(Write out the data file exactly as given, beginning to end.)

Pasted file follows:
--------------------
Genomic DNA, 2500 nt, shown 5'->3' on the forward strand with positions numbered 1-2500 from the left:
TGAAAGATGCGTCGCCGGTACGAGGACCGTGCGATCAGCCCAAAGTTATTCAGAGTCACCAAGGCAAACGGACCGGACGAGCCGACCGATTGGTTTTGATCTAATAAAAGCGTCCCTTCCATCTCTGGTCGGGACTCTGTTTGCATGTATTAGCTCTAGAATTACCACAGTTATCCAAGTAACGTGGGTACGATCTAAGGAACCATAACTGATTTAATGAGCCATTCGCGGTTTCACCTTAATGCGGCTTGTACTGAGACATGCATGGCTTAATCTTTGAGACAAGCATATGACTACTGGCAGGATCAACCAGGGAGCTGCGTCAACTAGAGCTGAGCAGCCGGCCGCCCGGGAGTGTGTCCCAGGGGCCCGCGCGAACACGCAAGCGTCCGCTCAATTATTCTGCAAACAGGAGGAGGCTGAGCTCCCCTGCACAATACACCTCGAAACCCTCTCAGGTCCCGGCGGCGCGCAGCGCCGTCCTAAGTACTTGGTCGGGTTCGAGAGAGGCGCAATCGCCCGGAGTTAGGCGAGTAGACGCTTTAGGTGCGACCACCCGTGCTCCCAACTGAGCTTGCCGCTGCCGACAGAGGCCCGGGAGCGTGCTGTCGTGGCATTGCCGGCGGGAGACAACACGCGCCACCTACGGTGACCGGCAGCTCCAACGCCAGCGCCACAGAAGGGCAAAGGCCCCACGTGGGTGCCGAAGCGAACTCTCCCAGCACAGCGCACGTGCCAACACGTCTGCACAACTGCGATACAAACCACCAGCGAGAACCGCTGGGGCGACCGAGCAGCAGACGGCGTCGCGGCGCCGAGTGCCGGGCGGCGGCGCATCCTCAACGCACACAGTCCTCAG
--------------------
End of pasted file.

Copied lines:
Genomic DNA, 2500 nt, shown 5'->3' on the forward strand with positions numbered 1-2500 from the left:
TGAAAGATGCGTCGCCGGTACGAGGACCGTGCGATCAGCCCAAAGTTATTCAGAGTCACCAAGGCAAACGGACCGGACGAGCCGACCGATTGGTTTTGATCTAATAAAAGCGTCCCTTCCATCTCTGGTCGGGACTCTGTTTGCATGTATTAGCTCTAGAATTACCACAGTTATCCAAGTAACGTGGGTACGATCTAAGGAACCATAACTGATTTAATGAGCCATTCGCGGTTTCACCTTAATGCGGCTTGTACTGAGACATGCATGGCTTAATCTTTGAGACAAGCATATGACTACTGGCAGGATCAACCAGGGAGCTGCGTCAACTAGAGCTGAGCAGCCGGCCGCCCGGGAGTGTGTCCCAGGGGCCCGCGCGAACACGCAAGCGTCCGCTCAATTATTCTGCAAACAGGAGGAGGCTGAGCTCCCCTGCACAATACACCTCGAAACCCTCTCAGGTCCCGGCGGCGCGCAGCGCCGTCCTAAGTACTTGGTCGGGTTCGAGAGAGGCGCAATCGCCCGGAGTTAGGCGAGTAGACGCTTTAGGTGCGACCACCCGTGCTCCCAACTGAGCTTGCCGCTGCCGACAGAGGCCCGGGAGCGTGCTGTCGTGGCATTGCCGGCGGGAGACAACACGCGCCACCTACGGTGACCGGCAGCTCCAACGCCAGCGCCACAGAAGGGCAAAGGCCCCACGTGGGTGCCGAAGCGAACTCTCCCAGCACAGCGCACGTGCCAACACGTCTGCACAACTGCGATACAAACCACCAGCGAGAACCGCTGGGGCGACCGAGCAGCAGACGGCGTCGCGGCGCCGAGTGCCGGGCGGCGGCGCATCCTCAACGCACACAGTCCTCAG